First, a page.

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Opinion: Warriors at pivotal point with Stephen Curry’s frustrations and James Wiseman’s benching

Stephen Curry captures the Warriors’ glorious past after he helped them win three NBA championships in five Finals appearances with his stunning shooting accuracy and his empowering leadership style. [AP Photo/Jeff Chiu]
Stephen Curry captures the Warriors’ glorious past after he helped them win three NBA championships in five Finals appearances with his stunning shooting accuracy and his empowering leadership style. [AP Photo/Jeff Chiu]

“It’s always about what’s happening in the moment. That’s just basketball,” Curry said. “Try to bring a competitive spirit and leadership in all different type of ways. But we had an opportunity to set the tone for the second half of the season tonight, and obviously didn’t do it.”

The Warriors rookie also unleashed his frustration. After spending his rookie career showing mixed development with his play, confidence and decision making, James Wiseman owned up to another mistake. Warriors coach Steve Kerr benched Wiseman for the first three quarters against the Clippers because he missed practice and failed to take the first two league-mandated COVID-19 tests during the All-Star break.

“I completely forgot, but I’m human,” Wiseman said. “I made a huge mistake. Most definitely, I will not do that again. I have to make sure I’ll be disciplined.”

Curry and Wiseman represent different parts of the Warriors’ identity.

Curry captures the Warriors’ glorious past after he helped them win three NBA championships in five Finals appearances with his stunning shooting accuracy and his empowering leadership style. Wiseman, the No. 2 pick in last year's NBA Draft, symbolizes the Warriors’ hopeful future and has shown flashes of star potential. But as the Warriors try to bridge their successful past to their future, Curry and Wiseman have entered a crossroads.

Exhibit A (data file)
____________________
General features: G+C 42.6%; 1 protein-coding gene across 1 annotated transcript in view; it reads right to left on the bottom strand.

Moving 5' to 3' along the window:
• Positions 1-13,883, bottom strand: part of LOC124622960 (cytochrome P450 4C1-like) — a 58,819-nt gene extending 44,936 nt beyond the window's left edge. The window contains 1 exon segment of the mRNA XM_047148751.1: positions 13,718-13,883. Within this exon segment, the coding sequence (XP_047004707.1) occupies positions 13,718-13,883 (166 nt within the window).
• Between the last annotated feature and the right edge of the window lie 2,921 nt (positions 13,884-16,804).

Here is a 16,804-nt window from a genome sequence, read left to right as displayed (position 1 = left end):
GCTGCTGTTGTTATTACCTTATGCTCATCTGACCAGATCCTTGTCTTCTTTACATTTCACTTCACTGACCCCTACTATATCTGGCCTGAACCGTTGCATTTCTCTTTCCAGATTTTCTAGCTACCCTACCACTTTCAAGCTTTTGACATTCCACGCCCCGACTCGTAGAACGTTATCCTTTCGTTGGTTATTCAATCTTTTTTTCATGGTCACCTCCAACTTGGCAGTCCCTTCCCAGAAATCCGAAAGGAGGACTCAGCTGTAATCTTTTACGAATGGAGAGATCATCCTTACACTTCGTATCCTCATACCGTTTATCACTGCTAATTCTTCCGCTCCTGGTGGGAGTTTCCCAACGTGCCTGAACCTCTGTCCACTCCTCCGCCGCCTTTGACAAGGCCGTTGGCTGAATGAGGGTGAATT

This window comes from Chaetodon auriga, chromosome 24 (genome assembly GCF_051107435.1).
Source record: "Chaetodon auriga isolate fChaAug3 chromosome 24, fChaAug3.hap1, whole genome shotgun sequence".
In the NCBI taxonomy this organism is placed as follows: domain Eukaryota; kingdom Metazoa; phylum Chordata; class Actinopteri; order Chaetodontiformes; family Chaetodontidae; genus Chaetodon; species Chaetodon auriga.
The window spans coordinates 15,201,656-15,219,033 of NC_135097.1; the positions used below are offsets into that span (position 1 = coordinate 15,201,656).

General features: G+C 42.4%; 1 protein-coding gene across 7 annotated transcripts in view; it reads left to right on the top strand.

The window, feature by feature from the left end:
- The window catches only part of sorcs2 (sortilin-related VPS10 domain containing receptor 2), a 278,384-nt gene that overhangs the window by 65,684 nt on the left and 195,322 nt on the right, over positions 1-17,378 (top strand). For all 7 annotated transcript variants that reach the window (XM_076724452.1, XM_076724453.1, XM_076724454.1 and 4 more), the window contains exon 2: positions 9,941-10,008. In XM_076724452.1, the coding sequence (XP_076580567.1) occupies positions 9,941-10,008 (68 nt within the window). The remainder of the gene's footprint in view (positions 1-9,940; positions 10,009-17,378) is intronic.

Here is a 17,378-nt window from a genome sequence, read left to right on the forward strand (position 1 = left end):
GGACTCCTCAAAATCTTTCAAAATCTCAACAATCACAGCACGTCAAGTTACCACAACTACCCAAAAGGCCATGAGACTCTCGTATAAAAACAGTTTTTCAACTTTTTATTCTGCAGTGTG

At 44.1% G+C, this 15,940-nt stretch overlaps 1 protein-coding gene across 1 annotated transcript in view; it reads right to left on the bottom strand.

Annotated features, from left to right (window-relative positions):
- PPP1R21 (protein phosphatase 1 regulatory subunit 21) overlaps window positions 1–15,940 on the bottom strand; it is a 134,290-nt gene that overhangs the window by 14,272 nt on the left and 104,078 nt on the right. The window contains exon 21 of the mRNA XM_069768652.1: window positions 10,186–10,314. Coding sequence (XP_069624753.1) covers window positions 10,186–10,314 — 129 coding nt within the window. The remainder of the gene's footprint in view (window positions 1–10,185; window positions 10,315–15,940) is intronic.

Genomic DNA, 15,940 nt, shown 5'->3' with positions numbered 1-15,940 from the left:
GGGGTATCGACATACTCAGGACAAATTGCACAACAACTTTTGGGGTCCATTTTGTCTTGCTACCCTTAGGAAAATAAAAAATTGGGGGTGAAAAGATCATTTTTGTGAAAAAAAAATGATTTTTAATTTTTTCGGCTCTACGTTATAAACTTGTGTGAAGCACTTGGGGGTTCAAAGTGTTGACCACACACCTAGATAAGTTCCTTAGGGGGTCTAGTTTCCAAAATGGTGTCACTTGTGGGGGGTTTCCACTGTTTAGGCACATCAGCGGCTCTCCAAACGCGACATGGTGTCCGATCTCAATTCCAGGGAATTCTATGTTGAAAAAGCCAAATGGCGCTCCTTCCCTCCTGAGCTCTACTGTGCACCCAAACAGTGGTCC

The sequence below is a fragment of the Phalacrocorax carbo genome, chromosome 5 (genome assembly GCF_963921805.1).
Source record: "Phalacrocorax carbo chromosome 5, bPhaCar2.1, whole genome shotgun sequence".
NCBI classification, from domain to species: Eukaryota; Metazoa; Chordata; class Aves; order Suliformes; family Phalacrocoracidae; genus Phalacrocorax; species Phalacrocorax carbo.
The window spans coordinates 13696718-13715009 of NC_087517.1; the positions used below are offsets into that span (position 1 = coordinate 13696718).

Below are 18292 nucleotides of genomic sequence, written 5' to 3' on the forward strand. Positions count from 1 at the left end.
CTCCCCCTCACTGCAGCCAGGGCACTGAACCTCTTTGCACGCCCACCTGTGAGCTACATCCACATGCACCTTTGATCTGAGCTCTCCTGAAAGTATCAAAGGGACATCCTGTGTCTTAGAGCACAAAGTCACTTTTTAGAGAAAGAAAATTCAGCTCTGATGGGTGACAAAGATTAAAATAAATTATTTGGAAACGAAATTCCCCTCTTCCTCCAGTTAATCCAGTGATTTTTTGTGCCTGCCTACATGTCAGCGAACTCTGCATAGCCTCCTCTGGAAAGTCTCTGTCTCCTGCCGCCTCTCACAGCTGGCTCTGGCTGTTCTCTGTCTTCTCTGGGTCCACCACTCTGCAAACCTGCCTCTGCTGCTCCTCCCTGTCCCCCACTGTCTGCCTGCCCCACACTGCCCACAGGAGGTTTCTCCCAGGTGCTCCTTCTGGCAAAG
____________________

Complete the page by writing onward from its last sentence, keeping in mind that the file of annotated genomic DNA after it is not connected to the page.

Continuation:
While spending most of the season playing at his best and garnering regular-season MVP consideration, Curry has encountered otherwise unfamiliar territory aside from teaming up with forward Draymond Green. Curry has played without Klay Thompson after he injured his right Achilles tendon in November. Curry has played with mostly a young and unproven roster that has contributed to the Warriors (19-19) ranking 10th in the Western Conference after experiencing a season-worst four-game losing streak.

In Thursday's game, Curry had 14 points while shooting only 6-of-16 from the field and 1-of-8 from 3-point range merely four days after winning his second 3-point contest.

“I feel like the vibe of the games like tonight and some of those big wins, every game feels like two. It’s like an emotional roller coaster that you really have to stay even keel,” Curry said. “That competitive fire obviously remains. We’ve done a pretty good job of adjusting. We just haven’t found any consistency. That is a frustrating thing, for sure. We have to find that if we want to be a threat in the playoffs.”

While spending some of the season impressing the Warriors with his rim protection and work ethic, Wiseman has also experienced unfamiliar territory. After playing only three games at the University of Memphis, Wiseman have received constant feedback from the Warriors about improving his decision making, his confidence and his aggressiveness. After serving split roles as a starter and reserve, Wiseman faced a different challenge against the Clippers by spending most of the game sitting on the bench.